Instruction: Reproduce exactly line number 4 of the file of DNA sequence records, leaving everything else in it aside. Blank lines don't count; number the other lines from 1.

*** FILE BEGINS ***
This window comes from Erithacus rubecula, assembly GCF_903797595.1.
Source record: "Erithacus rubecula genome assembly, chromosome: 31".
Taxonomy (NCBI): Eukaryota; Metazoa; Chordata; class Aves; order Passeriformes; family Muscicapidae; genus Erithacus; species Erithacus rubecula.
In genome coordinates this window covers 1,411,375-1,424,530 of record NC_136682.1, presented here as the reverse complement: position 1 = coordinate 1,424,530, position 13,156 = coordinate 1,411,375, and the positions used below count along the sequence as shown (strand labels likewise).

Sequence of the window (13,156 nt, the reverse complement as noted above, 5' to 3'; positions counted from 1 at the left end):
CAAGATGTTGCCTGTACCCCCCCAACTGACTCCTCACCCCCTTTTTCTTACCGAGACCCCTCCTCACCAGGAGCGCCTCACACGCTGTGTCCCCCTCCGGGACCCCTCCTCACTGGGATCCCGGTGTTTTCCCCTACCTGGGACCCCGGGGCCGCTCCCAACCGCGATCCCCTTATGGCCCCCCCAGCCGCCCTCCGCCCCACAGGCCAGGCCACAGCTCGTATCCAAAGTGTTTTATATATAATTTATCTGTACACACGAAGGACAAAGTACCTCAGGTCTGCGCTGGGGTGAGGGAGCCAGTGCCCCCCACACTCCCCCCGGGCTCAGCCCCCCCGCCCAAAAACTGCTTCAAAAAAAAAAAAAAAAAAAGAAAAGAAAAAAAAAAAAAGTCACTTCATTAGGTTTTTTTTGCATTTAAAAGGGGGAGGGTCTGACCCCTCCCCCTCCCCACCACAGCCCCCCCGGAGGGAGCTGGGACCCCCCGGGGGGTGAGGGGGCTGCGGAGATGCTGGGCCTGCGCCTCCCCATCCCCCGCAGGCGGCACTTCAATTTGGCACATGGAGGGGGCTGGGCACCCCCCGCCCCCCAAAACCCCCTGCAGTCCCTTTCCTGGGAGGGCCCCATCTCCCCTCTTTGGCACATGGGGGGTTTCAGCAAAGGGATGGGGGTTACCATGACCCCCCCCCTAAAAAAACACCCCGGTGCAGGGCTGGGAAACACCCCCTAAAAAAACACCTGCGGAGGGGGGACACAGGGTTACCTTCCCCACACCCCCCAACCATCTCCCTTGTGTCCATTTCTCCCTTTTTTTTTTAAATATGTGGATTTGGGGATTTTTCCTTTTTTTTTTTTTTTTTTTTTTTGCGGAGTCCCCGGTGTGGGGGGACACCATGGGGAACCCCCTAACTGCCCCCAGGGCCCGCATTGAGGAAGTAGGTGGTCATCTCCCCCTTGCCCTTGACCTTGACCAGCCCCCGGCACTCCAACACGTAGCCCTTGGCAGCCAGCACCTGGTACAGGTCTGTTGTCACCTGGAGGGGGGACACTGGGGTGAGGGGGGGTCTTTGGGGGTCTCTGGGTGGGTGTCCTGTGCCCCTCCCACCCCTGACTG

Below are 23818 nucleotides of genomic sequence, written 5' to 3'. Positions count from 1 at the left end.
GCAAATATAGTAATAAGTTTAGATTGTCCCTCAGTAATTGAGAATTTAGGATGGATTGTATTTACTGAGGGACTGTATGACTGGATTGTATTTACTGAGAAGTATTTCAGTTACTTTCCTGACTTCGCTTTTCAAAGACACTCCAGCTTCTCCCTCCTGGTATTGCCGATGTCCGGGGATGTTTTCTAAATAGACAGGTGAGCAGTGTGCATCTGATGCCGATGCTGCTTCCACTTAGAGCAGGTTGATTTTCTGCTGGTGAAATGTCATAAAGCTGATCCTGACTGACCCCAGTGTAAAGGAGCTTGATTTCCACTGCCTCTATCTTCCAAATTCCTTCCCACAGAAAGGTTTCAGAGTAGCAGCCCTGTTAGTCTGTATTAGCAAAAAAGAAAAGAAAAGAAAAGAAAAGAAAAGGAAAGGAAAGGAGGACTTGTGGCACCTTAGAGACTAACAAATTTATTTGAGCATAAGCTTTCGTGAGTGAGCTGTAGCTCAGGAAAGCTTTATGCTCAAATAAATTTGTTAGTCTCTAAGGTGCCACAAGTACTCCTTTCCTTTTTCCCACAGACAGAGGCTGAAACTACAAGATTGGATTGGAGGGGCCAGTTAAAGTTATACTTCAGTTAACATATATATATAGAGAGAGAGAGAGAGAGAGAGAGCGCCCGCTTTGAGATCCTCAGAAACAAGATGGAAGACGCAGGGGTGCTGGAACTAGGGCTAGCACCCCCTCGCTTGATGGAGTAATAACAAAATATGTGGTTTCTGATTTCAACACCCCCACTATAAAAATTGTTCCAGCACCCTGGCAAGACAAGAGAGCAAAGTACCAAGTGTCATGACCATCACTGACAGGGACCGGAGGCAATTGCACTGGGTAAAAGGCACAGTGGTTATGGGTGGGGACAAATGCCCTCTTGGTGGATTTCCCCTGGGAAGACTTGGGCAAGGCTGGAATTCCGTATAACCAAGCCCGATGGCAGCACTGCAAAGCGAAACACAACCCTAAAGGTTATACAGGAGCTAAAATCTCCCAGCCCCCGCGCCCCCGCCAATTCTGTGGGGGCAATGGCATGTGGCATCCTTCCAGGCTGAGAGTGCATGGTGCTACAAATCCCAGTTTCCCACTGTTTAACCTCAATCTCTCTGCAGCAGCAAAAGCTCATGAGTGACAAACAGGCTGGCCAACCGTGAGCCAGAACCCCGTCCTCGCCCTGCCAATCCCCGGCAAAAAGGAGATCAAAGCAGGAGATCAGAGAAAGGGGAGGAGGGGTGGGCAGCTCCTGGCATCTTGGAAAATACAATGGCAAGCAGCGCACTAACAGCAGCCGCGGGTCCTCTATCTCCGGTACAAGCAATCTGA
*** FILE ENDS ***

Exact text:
In genome coordinates this window covers 1,411,375-1,424,530 of record NC_136682.1, presented here as the reverse complement: position 1 = coordinate 1,424,530, position 13,156 = coordinate 1,411,375, and the positions used below count along the sequence as shown (strand labels likewise).